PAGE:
Barbara Rothberg, DSW, LCSW

Therapy, Coaching, Mediation and Parent Coordination

 
 
 
       

Language Matters

W ords are important. The language you use when speaking to your ex can make or break a conversation.

The major way people communicate is through words. Language matters. There is a language of love and a language of anger. Specific words can make or break a conversation. There are angry and agressive words and sweet and compassionate ones. There are neutral words that seek informations and ask questions. People react to the words that they hear. And sometimes, even benign words can be triggers for a person based on their history, and couples know each others' triggers.

Couples who are spliting up are angry with each other. That's a given. It's a very difficult time in life. But the words people use can inflame or tame a conversation. For example, I was talking with two parents who are frequently hostile with one another. She asked him if he'd pick up their children in the afternoon. He responded with fury. "you're never clear, you're awful to deal with", and then added a few curses and veiled threats. Not surpriseingly, she responded with equal fury, that he is so difficult to deal with and began a tirade of his bad behavior, which ended with them hanging up on one another and the question of whether he'd pick up the kids was never answered. She then complained to me that he is not cooperative and doesn't want to help her out with transitioning the children.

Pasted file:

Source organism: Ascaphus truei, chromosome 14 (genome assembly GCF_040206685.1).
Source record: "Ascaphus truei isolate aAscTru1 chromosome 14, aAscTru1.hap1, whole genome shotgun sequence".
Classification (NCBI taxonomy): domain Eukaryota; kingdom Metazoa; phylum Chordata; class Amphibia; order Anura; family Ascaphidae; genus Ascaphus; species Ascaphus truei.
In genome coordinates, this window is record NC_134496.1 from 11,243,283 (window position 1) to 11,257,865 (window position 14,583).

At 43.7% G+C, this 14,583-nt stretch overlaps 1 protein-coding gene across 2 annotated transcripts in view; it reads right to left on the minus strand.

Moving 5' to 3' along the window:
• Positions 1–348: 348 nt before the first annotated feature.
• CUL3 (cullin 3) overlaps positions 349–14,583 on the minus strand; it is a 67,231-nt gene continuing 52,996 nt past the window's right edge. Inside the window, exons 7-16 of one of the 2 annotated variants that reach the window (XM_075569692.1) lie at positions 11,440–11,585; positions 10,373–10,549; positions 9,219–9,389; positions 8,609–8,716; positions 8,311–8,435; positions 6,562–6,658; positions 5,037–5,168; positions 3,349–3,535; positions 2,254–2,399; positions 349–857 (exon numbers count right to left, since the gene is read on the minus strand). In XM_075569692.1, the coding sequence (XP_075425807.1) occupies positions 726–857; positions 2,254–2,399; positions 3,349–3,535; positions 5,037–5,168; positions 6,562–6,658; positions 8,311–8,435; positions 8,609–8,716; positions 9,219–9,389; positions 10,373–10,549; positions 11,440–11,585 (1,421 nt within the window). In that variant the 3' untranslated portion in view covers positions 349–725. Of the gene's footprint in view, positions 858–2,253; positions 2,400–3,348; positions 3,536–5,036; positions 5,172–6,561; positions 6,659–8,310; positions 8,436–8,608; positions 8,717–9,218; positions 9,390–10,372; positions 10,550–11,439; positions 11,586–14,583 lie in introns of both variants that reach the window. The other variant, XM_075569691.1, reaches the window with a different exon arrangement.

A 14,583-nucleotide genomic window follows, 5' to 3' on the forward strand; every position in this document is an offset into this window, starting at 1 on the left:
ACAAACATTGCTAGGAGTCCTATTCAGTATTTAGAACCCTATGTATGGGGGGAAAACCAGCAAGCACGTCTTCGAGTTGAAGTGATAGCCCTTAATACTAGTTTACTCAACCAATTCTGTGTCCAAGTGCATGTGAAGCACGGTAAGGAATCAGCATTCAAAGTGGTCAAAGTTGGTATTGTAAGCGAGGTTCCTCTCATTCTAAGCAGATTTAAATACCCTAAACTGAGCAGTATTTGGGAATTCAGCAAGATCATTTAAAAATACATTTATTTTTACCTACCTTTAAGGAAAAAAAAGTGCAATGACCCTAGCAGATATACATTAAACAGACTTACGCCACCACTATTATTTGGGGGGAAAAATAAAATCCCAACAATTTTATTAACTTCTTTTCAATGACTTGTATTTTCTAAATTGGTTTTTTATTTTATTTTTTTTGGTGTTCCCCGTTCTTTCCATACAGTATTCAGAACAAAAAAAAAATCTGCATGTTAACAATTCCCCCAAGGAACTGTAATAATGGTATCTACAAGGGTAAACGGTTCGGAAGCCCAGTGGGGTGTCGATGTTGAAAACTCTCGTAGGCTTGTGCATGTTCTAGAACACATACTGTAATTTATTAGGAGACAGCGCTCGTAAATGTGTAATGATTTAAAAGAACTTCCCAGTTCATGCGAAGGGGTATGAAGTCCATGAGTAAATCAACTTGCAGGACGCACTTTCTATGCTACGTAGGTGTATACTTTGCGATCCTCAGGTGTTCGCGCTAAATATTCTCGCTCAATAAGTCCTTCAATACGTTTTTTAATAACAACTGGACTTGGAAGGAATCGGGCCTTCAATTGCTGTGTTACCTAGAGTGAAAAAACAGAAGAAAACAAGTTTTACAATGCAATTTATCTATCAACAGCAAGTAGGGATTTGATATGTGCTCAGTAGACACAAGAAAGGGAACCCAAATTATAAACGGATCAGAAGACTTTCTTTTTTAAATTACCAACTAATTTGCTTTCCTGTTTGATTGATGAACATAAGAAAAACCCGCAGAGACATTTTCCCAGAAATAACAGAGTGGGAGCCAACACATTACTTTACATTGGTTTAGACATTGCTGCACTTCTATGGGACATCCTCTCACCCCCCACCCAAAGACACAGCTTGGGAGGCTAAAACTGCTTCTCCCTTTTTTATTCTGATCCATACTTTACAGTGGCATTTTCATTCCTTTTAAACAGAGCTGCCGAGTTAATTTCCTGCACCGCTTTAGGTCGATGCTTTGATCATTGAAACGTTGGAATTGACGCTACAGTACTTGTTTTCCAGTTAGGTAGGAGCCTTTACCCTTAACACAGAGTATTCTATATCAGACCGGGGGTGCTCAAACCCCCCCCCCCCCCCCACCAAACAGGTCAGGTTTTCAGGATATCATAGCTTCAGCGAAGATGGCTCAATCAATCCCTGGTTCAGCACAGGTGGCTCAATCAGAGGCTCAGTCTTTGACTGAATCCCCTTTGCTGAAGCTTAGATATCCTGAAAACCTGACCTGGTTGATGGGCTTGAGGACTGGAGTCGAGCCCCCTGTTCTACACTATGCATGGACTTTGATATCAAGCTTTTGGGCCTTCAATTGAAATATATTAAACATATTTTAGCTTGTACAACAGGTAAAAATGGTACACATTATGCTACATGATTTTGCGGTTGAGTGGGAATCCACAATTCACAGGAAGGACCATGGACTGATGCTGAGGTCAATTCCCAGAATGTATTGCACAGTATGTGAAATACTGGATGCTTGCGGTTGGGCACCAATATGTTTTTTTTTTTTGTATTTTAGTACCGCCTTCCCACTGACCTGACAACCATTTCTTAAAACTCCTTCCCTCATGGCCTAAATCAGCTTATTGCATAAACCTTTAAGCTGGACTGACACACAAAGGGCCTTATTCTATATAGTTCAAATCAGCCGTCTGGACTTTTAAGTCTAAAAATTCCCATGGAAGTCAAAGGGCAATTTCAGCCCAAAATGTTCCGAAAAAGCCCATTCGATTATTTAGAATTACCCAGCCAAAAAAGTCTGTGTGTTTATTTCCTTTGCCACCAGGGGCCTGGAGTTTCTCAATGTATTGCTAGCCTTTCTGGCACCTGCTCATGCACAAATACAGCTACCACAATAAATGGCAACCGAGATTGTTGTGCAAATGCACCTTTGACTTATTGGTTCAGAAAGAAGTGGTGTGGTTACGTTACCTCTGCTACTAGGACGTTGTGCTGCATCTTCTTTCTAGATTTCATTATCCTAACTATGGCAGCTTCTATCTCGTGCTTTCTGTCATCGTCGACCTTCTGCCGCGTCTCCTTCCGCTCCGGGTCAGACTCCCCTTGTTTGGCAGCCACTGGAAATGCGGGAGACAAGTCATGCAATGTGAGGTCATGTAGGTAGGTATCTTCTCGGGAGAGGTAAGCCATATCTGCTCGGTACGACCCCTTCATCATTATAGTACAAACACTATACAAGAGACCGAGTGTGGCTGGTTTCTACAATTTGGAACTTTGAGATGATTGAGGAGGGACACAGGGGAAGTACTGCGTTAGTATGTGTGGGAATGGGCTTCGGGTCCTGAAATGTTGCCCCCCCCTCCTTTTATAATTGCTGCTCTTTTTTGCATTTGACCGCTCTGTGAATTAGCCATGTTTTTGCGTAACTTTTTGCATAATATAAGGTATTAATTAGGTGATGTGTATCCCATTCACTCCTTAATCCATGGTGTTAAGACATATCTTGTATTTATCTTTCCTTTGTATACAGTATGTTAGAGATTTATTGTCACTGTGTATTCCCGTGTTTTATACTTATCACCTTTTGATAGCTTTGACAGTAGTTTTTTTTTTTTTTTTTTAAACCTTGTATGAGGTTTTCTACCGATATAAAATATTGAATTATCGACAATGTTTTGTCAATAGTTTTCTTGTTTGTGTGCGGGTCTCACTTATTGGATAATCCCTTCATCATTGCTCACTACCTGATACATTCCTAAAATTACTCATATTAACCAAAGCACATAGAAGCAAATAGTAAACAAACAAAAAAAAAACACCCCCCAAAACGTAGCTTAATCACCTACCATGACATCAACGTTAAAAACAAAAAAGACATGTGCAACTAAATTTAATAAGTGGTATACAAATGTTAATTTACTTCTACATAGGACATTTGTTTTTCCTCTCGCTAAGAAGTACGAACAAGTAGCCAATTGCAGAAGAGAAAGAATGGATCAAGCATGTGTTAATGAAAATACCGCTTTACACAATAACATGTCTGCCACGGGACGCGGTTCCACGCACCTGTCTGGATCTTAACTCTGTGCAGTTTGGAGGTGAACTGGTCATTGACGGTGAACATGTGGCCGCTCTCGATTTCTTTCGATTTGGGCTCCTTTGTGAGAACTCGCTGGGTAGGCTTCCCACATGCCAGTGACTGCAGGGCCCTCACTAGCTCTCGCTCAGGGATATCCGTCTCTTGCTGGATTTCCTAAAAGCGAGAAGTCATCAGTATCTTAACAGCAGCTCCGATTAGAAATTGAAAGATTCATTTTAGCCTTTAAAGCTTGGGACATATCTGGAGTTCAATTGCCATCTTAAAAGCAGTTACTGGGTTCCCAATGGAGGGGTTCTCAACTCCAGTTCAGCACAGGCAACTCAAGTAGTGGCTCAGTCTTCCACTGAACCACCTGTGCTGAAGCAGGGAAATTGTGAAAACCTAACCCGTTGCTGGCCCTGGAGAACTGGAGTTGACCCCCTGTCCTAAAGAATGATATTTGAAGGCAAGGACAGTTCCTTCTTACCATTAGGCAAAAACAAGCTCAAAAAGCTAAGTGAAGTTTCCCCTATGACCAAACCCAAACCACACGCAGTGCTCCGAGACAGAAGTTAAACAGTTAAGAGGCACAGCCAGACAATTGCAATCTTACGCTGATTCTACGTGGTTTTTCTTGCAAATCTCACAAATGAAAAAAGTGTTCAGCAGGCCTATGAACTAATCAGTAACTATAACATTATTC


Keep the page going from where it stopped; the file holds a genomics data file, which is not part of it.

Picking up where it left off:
Knowing that the communication between them is difficult, and that their relationship is extremely fragile, it would be important to be crystal clear. I coached her to ask her question very specifically. "Will you be able to pick the kids up this afternoon from my house about 4pm ?" She does know that he likes precise information, and asking this way would alleviate any ambiguity. He could then respond with a yes or no, or possibily let her know at what time he would be able to get the kids. Both people are encouraged to talk only about facts and not feelings. If they stay on topic, ask questions that need to be asked, and answer succinctly, communication will be better and they will avoid arguments.

Setting rules about language can be helpful. Cursing one another is obviously unacceptable, as is calling each other names or yelling at each other. Not being provacative is also extremely helpful. For example, ex couples know each other well, and they know each other's hot spots. When a man tells his ex wife that she is behaving exactly like her mother (when he knows that will infuriate her) he gets that result. She becomes infuriated! And conversely, when an ex wife tells her ex husband that he is lazy just like his father (something he is very sensitive about) he will become enraged. And when he does, she says, "you're always angry!" The result of this kind of interaction is that whatever the two were discussing falls apart and they are only arguing about how they are talking to one another. This issues never never get solved. 

Learning to speak to your ex in a kind and compassionate way takes work. It means that self control is necessary and sometimes negative feelings need to be put aside. Sometimes it's helpful to get some coaching from a parent coordinator. If you really want to be a good co-parent and feel like your children's interests are primary, you can do it!

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